The National Museum of Ethnology (Minpaku) is a research center for ethnology and cultural anthropology.

Seminars, Symposia, and Academic Conferences

Saturday, February 13 ~Saturday, March 13, 2021
Serial Academic Webinars Cultural Transmission against Collective Amnesia: Bodies and Things in Heritage Practices

Download the flyer[PDF:645KB]

  • Date: Saturday, February 13 - Saturday, March 13, 2021
     (Five times, details will be found below)
  • Venue: Zoom meeting space
  • Capacity: 250
     (Registration required, first-come-first-served basis)
  • Language: English (with Japanese simultaneous interpretation)
  • Registration:
    Access the Google form below, complete your contact details, and check the seminar(s) you plan to join.
    We will send the Zoom URL and password on the same (or previous) day of the event.
    Registration form


Due to the intensification of human settlement, structural change of cities, and technology enabling speed production and the destruction of the built environment, the modern world is said to suffer from collective amnesia (Connerton 2009). This issue is not just sociological but also personal, for our personal memory is closely linked to the environment where we act. For the same reason, resistance to collective amnesia by various kinds of groups takes place in different ways, from storytelling on the familial level to the editing formal history by governments.
This series of webinars will examine how memorizing practice contributes to so-called cultural transmission. Transmission practices have often been referred to in classic anthropological works because the repetition of habitual actions involved teaching younger generations in small societies based on face-to-face communication. In contemporary settings, however, the relevance of face-to-face communication has become so slight that we can no longer define cultural phenomena by presuming the socially simple settings mentioned above. “Culture” has even been appropriated to achieve different minorities’ political purposes so that its historical continuity is not a necessary condition anymore. Therefore, more attention to ephemeral phenomena is unavoidable. However, the other side of the same coin is also worth considering: the intentional practice of transgenerational transmission, and unintentional or ritual resistance to collective amnesia as a result.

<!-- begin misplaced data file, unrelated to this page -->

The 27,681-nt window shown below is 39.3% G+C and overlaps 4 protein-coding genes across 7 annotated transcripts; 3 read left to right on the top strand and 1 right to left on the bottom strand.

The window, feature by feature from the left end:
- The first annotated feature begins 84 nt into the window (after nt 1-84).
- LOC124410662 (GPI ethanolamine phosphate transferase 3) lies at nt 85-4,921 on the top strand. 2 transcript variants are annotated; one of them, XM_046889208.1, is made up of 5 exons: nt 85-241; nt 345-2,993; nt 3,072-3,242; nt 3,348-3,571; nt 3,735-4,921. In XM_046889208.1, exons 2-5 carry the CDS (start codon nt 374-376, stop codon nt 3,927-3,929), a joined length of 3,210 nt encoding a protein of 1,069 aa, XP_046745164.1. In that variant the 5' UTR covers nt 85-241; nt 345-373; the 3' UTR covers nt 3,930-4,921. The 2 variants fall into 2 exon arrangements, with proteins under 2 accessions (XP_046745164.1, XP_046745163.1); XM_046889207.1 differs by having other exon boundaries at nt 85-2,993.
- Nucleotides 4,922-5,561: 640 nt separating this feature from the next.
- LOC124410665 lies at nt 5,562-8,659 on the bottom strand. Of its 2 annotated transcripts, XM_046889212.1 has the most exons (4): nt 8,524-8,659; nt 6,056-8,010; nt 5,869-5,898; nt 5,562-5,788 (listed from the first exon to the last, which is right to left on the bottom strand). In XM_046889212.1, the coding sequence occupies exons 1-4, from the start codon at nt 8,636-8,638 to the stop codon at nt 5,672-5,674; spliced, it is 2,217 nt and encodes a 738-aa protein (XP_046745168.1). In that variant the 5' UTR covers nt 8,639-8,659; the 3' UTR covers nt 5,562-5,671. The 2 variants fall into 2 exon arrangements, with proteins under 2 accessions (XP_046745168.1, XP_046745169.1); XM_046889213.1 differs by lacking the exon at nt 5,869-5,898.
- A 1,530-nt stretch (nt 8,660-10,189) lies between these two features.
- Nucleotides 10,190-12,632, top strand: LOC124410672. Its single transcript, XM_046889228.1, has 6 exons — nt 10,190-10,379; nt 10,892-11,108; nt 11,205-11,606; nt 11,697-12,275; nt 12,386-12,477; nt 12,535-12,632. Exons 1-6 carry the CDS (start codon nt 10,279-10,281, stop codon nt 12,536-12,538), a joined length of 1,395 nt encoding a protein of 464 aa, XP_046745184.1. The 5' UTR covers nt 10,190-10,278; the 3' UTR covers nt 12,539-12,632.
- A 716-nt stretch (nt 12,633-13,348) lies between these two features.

Connerton, Paul 2009 How Modernity Forgets? Cambridge: Cambridge University Press.



First Session: Transmission of Records and Media

Date: 13 February 2021 (Sat) 10:00 - 12:30 AM (UTC) / 7:00 - 9:30 PM (JST)


Neil Carrier
(Univ. of Bristol, UK)
Visual Heritage and the City: Digital Technology and Nairobi Photographic Archives
Hiroshi Nawata
(Akita University, Japan)
Portrait Rights Issues and Photographic Archive of the Motoko Katakura Middle East Collections
Makito Minami
(National Museum of Ethnology, Japan)
Collaboration between Museums and the Source Community: Sharing Audio Materials of the Sarangi Music of the '80s in Nepal
Second Session: Transmission of Things

Date: 20 February 2021 (Sat) 9:00 - 11:30 AM (UTC) / 6:00 - 8:30 PM (JST)


Aromica Bhattacharya
(PROMPERÚ India Office, India)
Reclaiming a Wooden Crate as Afro-Peruvian Musical Heritage
Yukako Yoshida
(Tokyo University of Foreign Studies, Japan)
Masks and Costumes in the Transmission of Balinese Performing Arts
Wakana Sato
(Niigata University of International and
Information Studies, Japan)
Inheritance of Embroidery Techniques among Miao Women: Case Studies from the Guizhou Province, China
Third Session: Transmission through Digital Technology

Date: 27 February 2021 (Sat) 10:00 - 12:30 AM (UTC) / 7:00 - 9:30 PM (JST)


Graeme Were
(University of Bristol, UK)
Cultural Transmission in the Digital Age: Learning Kastom in New Ireland, Papua New Guinea
Rikutaro Manabe
(University of Tokyo, Japan)
Designing Participatory Community Archiving: How to Share Community Information through Digitization and Digital Tools
Taku Iida
(National Museum of Ethnology, Japan)
Making Museum Objects Revive in Human Societies: An Experience of an Image-Sharing Project between Africa and East Asia
Fourth Session: Transmission through Academic Activities

Date: 6 March 2021 (Sat) 8:00 - 10:30 PM (US EST)
7 March 2021 (Sun) 1:00 - 3:30 AM (UTC) / 10:00 - 12:30 AM (JST)


Jon Kay
(Indiana University, USA)
Generativity, Heritage Practices, and the Well-being of Older Adults: How a University-based Folklore Program Helps Elders
Akira Matsuda
(University of Tokyo, Japan)
The Recent History of Ancient Burial Mounds in Japan
Daniel D. Saucedo Segami
(Ritsumeikan University, Japan)
Yuji Seki
(National Museum of Ethnology, Japan)
A Bridge between the Past and the Present: Cultural Heritage as a Mean to Build Social Memory in Peru
Fifth Session: Transmission of Practices and Memories

Date: 13 March 2021 (Sat) 9:00 - 11:30 AM (UTC) / 6:00 - 8:30 PM (JST)


Kati Lindstrom
(KTH Royal Institute of Technology, Sweden)
Does World Heritage Nomination Curb the Local Regeneration and Cultural Transmission of Practices? From World Heritage Nominations of Fuji-san and Sites of Meiji Industrial Revolution.
Eisuke Tanaka
(Fukuoka Jo Gakuin University, Japan)
“We are Turkish Nomads from Lycia:” The Changing Relationship between the Locals and Mountain Paths as ‘Heritage’ in the Context of Tourism in Teke Peninsula, South Turkey
Hironao Kawai
(National Museum of Ethnology, Japan)
Landscape Politics and Heritage Practices: A Comparison of Fujian Tulow and Hakka Weilongwu